Lithuania was traditionally an agricultural society,
and large families living in rural areas were once the norm. Today, however,
families are smaller, and 68% of the population lives in urban areas. In some
areas, there is a shortage of housing. Many Lithuanians live in apartments
and maintain a small cottage in the country, where they can grow fruits and
vegetables and relax outdoors.
Lithuanians tend to marry in their early twenties.
Common-law marriages, although generally accepted by society, are not regarded
as a legal form of marriage. The divorce rate is high and single mothers head
many households. Elders are treated with respect and it is not unusual for
parents to live with their adult children and help raise their grandchildren.
Nursing homes are uncommon. Young children are expected to obey their parents
and may be disciplined if they do not.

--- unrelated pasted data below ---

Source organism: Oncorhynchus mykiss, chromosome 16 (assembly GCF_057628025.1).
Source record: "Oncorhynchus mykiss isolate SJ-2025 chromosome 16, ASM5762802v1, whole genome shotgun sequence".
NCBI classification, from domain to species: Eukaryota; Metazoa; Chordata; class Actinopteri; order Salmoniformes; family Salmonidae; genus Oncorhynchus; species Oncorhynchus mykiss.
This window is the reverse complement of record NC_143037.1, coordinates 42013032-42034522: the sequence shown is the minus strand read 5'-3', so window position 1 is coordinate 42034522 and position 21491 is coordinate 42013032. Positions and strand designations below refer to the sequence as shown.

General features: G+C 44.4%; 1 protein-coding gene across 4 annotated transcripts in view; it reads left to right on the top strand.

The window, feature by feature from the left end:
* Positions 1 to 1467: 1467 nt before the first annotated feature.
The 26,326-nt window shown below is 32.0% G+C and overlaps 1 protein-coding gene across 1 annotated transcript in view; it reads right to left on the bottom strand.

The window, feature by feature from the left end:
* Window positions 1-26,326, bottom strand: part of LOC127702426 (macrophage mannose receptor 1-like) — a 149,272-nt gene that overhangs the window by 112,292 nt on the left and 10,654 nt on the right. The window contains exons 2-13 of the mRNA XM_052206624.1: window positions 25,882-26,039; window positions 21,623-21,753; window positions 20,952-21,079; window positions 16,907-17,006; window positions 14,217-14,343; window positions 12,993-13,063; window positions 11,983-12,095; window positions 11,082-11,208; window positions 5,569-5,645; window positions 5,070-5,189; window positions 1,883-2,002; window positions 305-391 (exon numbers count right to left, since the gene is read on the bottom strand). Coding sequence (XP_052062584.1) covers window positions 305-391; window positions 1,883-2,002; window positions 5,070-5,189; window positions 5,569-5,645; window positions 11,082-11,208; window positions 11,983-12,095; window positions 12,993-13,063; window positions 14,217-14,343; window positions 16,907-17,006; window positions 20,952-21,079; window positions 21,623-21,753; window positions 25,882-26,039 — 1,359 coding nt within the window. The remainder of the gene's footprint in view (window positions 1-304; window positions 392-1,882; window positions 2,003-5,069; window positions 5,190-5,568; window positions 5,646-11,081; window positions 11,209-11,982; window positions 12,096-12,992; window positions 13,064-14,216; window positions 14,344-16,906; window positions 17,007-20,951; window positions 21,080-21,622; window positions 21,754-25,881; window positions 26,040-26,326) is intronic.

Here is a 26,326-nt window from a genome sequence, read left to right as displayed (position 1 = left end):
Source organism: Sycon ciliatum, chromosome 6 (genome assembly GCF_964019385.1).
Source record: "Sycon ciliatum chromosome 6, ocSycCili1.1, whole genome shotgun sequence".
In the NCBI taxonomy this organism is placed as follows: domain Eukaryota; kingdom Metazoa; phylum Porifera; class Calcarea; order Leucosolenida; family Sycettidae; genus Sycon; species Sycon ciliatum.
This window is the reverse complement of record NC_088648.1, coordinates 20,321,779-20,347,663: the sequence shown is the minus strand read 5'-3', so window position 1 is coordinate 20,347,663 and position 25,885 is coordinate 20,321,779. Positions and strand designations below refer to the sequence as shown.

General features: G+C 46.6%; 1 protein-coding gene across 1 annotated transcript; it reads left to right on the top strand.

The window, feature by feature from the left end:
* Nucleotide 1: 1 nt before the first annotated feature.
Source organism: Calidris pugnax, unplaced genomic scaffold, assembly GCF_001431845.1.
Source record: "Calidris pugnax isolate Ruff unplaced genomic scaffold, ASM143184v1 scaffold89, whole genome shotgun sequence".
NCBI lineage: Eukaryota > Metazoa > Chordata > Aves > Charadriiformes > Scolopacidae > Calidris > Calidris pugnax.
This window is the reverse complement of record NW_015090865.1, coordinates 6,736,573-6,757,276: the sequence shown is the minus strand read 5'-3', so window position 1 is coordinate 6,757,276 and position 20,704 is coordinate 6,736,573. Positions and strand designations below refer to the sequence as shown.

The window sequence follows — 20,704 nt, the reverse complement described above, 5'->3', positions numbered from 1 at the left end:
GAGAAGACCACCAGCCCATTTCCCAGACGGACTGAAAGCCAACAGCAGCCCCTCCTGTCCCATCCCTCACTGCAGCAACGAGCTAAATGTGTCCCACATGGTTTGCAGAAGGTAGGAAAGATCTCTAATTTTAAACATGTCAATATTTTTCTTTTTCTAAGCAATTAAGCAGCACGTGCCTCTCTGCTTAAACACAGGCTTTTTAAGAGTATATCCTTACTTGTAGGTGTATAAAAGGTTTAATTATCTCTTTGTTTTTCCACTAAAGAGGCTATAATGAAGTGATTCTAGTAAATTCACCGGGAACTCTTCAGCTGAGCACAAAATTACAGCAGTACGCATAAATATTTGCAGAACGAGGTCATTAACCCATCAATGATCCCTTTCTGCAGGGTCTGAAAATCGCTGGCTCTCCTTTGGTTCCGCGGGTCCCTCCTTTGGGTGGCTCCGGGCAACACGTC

Weddings are joyous occasions. In the past, the
celebrations often continued for more than a week. All the couple's
neighbours and friends were invited. It was a custom for men from
neighbouring villages to arrive uninvited. Today, weddings are still
important celebrations and the bride and groom welcome their family,
friends and neighbours for dancing, drinks and a festive meal.
Traditionally, Lithuanian women were homemakers.
Today, many work outside the home in business or the professions.
Government-supported child-care programs have helped women enter the
business world. Women and men are considered equal in the eyes
of the law, but most Lithuanian women have full responsibility for
their homes and children in addition to their careers.
Did you know?|
In the past, Lithuanians held a wake when someone died.
For the entire night before the burial of the body, hymns and laments were
sung for the soul of the deceased.